very happy about myself.
Then, one day, I got a new Deputy Supervisor for my department. She was
fat, with short, black hair and some fluffy hairs around her upper lip and
she wore thick glasses. During the social evenings, she drank beer and we
would chat together. I actually managed to hold down a conversation with
an adult woman for a long time. We talked about all kinds of things. She
helped me to understand women. Finally, at the Christmas party, she drank
a bit too much and got depressed. Outside her house, she told me she
thought she was a terrible person and that her dad treated her badly. I told
her I thought she was wonderful. She was very thankful and kissed me.
Anyway, the next day, I told my mum and she was astonished. “She did
that?” Other employees were also very surprised when somebody told
them and we were the talk of the whole supermarket.
“What’s the big deal?” I thought. “I’m 20, she’s 24 — we’re not kids any
However, it was my mum who told me. “Olly, she’s a lesbian,” she
explained. “She’s got a girlfriend.”
This was an eye-opener but we were still just friends, so I didn’t feel like I
was losing out. I decided to ask her face-to-face. “Are you really a
“I just haven’t found the right man yet,” she replied.
“Well, if you just want to be friends, that’s fine,” I said. “However, if you
WERE interested, then that would be OK.”
“Let’s just keep what we’ve got,” she said. I agreed — I didn’t want to lose
Eventually, she changed jobs and I moved to London, where I had a
number of other crushes.
Later I worked on a cruise ship sailing from Florida to the Bahamas and
Key West. On the ship, I experienced an LGBT cruise, where I met other
lesbians. We got on like a house on fire. There was also a bisexual woman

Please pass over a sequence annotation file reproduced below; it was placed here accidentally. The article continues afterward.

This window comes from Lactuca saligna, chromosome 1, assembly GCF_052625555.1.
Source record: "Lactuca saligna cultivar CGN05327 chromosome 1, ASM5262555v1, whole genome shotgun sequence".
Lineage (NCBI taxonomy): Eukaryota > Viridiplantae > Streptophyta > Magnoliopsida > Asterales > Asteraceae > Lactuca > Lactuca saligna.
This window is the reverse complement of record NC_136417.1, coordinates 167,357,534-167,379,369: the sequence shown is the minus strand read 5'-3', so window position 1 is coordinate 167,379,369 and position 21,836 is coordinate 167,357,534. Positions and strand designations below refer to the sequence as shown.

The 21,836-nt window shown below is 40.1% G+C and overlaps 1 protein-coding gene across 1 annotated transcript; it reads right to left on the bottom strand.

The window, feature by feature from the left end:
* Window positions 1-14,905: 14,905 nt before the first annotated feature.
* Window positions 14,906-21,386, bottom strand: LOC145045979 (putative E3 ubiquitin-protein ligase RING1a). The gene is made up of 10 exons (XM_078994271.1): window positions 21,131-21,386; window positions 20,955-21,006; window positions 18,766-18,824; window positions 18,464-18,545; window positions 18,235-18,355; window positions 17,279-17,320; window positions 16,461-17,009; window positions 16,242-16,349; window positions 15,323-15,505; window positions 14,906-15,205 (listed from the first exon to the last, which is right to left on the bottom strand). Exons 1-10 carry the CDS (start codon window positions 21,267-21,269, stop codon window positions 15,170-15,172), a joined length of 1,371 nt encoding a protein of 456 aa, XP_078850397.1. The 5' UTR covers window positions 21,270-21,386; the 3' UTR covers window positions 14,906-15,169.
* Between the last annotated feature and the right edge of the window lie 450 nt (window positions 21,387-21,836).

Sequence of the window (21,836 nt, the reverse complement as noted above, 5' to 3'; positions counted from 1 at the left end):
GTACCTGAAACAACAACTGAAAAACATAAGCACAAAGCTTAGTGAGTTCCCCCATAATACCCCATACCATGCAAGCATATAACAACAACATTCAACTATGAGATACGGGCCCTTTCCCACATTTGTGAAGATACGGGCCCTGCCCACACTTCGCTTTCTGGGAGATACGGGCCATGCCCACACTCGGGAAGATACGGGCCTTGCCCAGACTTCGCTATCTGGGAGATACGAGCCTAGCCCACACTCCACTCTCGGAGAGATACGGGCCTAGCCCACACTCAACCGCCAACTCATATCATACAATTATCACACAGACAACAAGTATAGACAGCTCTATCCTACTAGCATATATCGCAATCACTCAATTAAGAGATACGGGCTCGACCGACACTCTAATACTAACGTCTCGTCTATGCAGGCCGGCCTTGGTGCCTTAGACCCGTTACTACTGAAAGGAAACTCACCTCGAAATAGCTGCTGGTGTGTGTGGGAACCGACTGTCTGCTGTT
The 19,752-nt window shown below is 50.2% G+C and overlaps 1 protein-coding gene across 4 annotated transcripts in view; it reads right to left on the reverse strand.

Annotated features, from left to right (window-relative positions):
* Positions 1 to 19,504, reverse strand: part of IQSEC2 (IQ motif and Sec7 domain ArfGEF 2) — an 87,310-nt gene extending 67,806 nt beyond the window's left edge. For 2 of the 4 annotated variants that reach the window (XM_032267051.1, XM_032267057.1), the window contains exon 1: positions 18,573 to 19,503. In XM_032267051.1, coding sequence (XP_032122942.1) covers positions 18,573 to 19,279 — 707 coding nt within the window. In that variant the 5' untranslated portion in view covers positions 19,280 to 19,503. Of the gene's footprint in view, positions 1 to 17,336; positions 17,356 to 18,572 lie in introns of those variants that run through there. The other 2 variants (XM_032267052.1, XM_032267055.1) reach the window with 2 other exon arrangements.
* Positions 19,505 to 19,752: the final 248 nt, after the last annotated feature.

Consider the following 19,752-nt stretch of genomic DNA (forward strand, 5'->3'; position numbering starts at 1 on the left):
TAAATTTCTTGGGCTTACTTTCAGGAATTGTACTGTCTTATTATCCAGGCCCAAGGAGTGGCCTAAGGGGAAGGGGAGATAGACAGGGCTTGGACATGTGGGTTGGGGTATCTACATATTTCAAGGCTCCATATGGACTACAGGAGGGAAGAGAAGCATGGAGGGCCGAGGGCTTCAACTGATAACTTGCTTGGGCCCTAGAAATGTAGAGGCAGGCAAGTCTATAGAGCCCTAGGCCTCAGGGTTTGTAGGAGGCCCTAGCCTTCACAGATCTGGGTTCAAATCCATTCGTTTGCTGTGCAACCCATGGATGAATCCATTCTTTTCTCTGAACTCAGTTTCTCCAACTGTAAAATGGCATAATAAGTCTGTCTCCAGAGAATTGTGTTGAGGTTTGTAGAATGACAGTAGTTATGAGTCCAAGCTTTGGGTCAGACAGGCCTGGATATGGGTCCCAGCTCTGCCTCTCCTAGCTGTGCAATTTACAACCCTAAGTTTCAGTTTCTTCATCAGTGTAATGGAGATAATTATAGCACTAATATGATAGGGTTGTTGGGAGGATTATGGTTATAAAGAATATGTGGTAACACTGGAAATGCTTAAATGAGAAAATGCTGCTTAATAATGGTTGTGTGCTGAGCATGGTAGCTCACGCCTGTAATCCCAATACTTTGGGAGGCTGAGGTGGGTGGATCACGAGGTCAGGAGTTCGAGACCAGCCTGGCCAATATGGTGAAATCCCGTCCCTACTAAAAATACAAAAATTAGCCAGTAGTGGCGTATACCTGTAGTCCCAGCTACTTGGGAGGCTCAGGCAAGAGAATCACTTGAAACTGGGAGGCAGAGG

in my department, plus I became very friendly with the Latina women
onboard. I learned how to give massages and would attend all-female
private conversations where I learned what women really talk about
behind closed doors when there are no other men around.
Finally, an American man, who I was friends with but not to the point
where I could share everything with him, told me he had a girlfriend in
Vietnam he wanted to marry. He invited me over to meet her. I said yes
and so I found myself on a flight to Vietnam in 1999.
We stayed at the same hotel, where there was a cleaning lady who was
older than me. I was 27, she was 35. Well, we got talking and on my last
day, she told me she loved me. At first, I wasn’t sure if I loved her but, as it
turned out, this was my first experience of having someone else love me
first, rather than me love them first. This was new and different and I had
no experience to fall back on. I decided to promise to return, so I came
back to Vietnam during my next leave from the ship. I kept coming back,
by which time I realised that I loved her.
So it was then, that I found myself down on one knee in my hotel room in
Da Nang, popping the question to my girlfriend — “Will you marry me?”
Of course, she said yes and so my years in the friend zone and having my
own love rejected were over. I chose the woman who loved me first and
that was what made her different. It was what I always wanted from the
Originally published on Medium.